Understanding Sovereign Debt: Economics Meets Politics – Dr Giancarlo Ianulardo

1) The Problem of Sovereign Debt

Just as economic agents such as individuals, households and firms may take out a loan, sovereign states need to borrow when they run deficits. When the revenues are not sufficient to cover spending, the only solution is to borrow and make a promise to repay the debt in the future. Borrowing money is the same on an individual and collective level but with one crucial difference, a difference arising from the word “promise”. In a well functioning legal system, firms and individuals do not need to be trustworthy; they only need pledgeable assets which can be seized by national courts if the agent does not abide by the terms of the contract. No such thing as a “court” is available at the international level, but still individuals and countries are lending to other sovereign states. It is perfectly possible that a state could renege on its obligation, yet thanks to sovereign immunity it would suffer no consequences. Thus for almost thirty years economists have questioned the very existence of sovereign debt in the absence of enforcement by third parties.

Why does sovereign debt exist at all if there is no enforcement mechanism?

Two main answers were proposed by economists in the 1980s. According to the first “carrot” approach, lenders are able to obtain repayment because they are able to promise renewed lending, or more “carrots”, in the future if the debt is repaid. This is a reputational based approach. Indeed, according to this theory borrowers want to enjoy a stable level of consumption which is not possible when the income varies because of adverse economic conditions. Thus when sovereign states are forced to borrow during hard times, they need to repay their debt in order to avoid being cut off from future credit.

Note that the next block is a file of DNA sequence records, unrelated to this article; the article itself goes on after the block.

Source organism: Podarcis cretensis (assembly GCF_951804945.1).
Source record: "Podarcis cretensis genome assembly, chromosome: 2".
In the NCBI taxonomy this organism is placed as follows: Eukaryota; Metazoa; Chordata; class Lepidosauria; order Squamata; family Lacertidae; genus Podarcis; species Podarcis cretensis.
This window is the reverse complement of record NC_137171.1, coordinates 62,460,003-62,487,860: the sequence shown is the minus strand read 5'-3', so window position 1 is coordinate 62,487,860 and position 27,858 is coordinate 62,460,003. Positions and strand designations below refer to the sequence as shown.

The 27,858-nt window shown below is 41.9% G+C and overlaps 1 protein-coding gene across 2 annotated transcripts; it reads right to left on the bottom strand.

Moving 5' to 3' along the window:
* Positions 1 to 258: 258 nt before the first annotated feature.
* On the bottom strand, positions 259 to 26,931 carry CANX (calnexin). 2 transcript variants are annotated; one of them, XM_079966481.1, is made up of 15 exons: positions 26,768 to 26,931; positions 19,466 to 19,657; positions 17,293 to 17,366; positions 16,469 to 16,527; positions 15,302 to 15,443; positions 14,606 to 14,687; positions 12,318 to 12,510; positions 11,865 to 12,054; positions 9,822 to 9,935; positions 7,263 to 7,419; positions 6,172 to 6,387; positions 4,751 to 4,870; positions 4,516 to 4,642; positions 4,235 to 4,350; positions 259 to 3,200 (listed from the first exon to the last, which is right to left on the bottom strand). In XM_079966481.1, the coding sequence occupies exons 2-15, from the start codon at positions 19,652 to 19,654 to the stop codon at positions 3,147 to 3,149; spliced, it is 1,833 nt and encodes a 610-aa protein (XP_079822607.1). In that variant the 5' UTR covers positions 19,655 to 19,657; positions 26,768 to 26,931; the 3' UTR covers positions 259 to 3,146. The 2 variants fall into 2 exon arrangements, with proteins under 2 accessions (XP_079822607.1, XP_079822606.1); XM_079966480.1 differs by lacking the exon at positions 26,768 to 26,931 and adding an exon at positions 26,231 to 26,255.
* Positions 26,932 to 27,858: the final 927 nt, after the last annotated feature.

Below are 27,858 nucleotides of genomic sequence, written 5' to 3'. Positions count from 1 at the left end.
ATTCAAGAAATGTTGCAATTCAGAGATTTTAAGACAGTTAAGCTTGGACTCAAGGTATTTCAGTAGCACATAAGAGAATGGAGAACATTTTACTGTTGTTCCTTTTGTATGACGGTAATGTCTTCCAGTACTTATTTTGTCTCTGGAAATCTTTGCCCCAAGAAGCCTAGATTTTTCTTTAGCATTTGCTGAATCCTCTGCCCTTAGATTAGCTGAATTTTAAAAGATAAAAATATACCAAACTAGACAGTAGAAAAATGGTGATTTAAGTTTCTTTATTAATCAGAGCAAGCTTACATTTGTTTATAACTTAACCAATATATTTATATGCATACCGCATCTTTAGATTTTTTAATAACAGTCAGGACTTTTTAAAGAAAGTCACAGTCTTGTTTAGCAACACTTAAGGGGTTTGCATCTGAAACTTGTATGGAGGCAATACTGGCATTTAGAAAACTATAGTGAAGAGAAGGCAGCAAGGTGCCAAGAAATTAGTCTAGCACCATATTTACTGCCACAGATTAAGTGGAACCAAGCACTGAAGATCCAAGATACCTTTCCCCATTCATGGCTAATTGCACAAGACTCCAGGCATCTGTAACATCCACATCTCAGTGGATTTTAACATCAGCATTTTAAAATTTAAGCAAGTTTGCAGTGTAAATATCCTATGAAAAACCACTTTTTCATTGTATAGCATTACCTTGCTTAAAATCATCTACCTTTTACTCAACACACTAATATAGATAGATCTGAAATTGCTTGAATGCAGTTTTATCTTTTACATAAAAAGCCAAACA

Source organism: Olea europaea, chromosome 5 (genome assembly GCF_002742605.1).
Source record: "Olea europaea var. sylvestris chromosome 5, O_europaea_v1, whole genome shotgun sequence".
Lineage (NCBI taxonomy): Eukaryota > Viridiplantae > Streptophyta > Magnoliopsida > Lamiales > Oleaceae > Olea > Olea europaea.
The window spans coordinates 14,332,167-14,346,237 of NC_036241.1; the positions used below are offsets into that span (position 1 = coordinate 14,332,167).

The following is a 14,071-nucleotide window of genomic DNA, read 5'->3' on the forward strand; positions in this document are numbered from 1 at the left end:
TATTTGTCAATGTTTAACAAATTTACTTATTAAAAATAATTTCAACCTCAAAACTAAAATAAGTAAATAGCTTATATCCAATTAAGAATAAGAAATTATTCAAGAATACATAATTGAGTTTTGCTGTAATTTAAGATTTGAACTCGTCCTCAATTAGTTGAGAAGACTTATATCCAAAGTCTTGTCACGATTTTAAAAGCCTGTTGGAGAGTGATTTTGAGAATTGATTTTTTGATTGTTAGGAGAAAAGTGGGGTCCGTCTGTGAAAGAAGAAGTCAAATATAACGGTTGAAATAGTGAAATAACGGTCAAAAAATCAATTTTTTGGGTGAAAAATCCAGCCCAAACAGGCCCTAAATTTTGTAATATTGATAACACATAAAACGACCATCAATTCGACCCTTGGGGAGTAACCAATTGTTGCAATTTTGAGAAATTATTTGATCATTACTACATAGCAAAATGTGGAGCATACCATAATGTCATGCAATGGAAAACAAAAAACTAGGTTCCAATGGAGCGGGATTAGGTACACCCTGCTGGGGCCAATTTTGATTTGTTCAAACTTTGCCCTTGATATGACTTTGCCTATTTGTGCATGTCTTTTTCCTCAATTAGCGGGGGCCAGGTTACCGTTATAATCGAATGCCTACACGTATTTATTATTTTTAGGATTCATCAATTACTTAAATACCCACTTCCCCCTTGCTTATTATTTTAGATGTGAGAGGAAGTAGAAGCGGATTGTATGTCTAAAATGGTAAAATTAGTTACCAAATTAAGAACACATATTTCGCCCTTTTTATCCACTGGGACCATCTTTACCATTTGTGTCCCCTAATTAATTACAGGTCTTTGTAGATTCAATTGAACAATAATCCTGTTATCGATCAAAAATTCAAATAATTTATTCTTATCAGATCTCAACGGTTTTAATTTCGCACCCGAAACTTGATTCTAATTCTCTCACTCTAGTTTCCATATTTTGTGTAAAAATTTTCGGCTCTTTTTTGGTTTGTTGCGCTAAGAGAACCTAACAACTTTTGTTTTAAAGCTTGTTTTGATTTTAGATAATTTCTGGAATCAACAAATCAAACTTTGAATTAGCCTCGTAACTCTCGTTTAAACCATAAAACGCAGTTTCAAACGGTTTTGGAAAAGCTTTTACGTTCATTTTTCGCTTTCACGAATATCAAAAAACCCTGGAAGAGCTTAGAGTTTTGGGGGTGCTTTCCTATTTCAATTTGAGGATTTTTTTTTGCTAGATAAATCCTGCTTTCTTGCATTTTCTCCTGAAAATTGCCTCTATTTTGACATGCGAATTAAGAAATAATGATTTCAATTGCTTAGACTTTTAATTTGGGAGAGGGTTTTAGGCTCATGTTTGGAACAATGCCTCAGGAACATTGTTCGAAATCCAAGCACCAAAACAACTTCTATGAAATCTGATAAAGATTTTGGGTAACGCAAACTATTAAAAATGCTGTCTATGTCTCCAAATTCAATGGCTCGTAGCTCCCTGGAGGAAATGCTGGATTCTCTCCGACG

The second approach is a “stick” based one. According to the proponents, reputation is insufficient in sustaining loans owing to the possibility that countries could get money from lenders, save it in “Swiss banks”, declare default and use the proceeds of the “Swiss accounts” in the future. Only direct punishments (trade sanctions or even gunboat diplomacy) can sustain lending.

However, subsequent empirical research has shown that there is very little evidence of direct punishments, if any, and certainly not in recent times. Thus a different mechanism needs to be put in place.

Notice that the availability of a credible enforcement mechanism is in the interest of both creditors and debtors. Creditors can be assured of repayment, whilst as a consequence of this debtors will receive the loans in the first place. In the ‘90s economic theory explained the existence of sovereign debt using more sophisticated game theoretical models. These have revitalised reputational models and have explained the very existence of debt with the “cheating the cheater” mechanism. In practice, this theory demolishes the “Swiss bank” approach; it argues that if a Swiss bank honours the deposit of a defaulting government all the other lenders will not honour their debts towards the Swiss bank. Thus the criticism raised against reputational models no longer works. Though formally correct, this solution to the “Swiss bank” problem implies that a highly coordinated mechanism among creditors is in place.

In order to explain sovereign debt a more direct mechanism has to be found and recent literature has started to pay increasing attention to the political element. Indeed the missing element in the previous discussions has been the political one.

The decision to repay or default by a government differs radically from a similar decision by an individual agent because in the case of the government it is a political decision taken by political actors who are the agent of the voters-citizens who elected them.